We all know why we, as Christians, drive past many churches on the way to our home church. It's because of doctrinal and style differences. And these differences cause some fierce loyalty issues. Our church home is part of our identity, and we are protective of that. When someone "rejects" our church for another, we can feel personally rejected. It's bad enough when someone looking for a church decides ours isn't "the right one." But it's worse when someone who has been at the church for years decides to leave. If you leave a church you can expect to encounter not only sadness and some hurt feelings, but sometimes real hostility as well. Especially if you are changing denominations.
It's not our preferences in doctrine and style I wonder about, it's that fierce loyalty. Our family drives past a lot of churches, too. But what about that loyalty? Aren't we all the family of God? Aren't we all Christians?
And why do we think we each have to go to only one church in order to do it "right"? Those Baptists over there are good brothers and sisters in Christ, but we don't want our Reformed community members worshipping there! Heaven (!) forbid! We all need to be "planted and grow" in one church. Church hopping, or church shopping, is seen automatically as something weak, sinful, and lacking in character. Why?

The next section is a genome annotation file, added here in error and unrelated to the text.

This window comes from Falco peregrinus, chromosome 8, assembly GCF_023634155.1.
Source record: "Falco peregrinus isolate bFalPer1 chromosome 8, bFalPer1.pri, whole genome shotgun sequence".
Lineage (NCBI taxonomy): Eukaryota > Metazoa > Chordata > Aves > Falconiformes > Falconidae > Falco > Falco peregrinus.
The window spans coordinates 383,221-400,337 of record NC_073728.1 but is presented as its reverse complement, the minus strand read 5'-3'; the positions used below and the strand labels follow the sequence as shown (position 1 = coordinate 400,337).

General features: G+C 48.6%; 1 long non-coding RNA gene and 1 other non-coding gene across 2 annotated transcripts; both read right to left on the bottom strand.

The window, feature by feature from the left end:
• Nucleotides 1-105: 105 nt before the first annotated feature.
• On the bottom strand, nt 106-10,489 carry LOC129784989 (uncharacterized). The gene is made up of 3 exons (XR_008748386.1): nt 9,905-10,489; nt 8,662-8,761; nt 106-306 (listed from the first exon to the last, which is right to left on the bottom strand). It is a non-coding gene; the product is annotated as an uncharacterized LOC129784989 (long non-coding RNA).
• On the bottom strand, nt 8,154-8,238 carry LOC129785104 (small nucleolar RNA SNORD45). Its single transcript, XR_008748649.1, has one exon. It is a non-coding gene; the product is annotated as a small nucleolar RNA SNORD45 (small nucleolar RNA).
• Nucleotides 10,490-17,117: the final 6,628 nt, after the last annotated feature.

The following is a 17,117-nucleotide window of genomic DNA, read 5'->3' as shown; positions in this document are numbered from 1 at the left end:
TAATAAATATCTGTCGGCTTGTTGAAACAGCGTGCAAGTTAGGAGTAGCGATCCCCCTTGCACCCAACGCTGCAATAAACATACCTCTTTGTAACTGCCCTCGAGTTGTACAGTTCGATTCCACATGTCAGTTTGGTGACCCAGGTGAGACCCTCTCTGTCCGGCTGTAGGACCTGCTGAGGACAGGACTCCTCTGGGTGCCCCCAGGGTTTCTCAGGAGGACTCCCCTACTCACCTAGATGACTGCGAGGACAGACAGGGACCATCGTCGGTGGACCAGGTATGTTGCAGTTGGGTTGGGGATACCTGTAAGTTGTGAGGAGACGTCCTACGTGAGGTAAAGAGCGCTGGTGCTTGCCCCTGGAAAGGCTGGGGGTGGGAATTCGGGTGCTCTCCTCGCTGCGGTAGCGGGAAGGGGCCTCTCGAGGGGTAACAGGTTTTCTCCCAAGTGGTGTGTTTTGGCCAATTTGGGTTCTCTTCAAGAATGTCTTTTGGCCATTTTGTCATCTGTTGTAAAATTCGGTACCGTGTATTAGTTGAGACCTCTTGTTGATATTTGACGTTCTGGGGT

It is grounded in the bloody differences in the early Protestant church, of course, where sect members fought each other and died to preserve what each saw as the hard-won "truth" about Christianity. This established what is effectively a mentality of "every denomination is an island." We mostly now agree to disagree without bloodshed, but we remain distrustful, none-the-less.
But could the problem today be partly because churches have become businesses? They are businesses at the very least in the fact that they employ people, take in money, and disperse money. Since not only the programs and missions, but the church staff, require a fairly hefty intake of funds, it seems logical that churches would want to attract new members and keep the ones they've got, especially the faithful tithers. And I think you will find that most of the fluctuations in church membership numbers are due to "moving sheep" not new believers. All the churches are drawing from the same pot, so to speak. So perhaps we discourage those moving sheep from roaming. Maybe we build fences to keep them in and post Danger signs all around the perimeter.
But what about the people like us, who go to several churches all at once? People simply don't know what to do with us! Worshiping with different communities of faith, different styles and doctrines, different beliefs and practices, should make us stronger, not weaker. It should make us closer-knit, more understanding, kinder. We should be able to see more aspects of God's greatness when we expose ourselves to more varieties of how His people worship Him.
I understand the desire to have a close knit community, for your children to have friends they grow up with, and for you to have support and people who've known you for years. I want that, too. But what I'm beginning to see is that you can achieve that in a variety of ways, and some people might find that regularly going to several churches is one way to broaden and deepen that community, not make it more shallow.
I haven't always seen the strengths, but I thank God that my family has had this opportunity.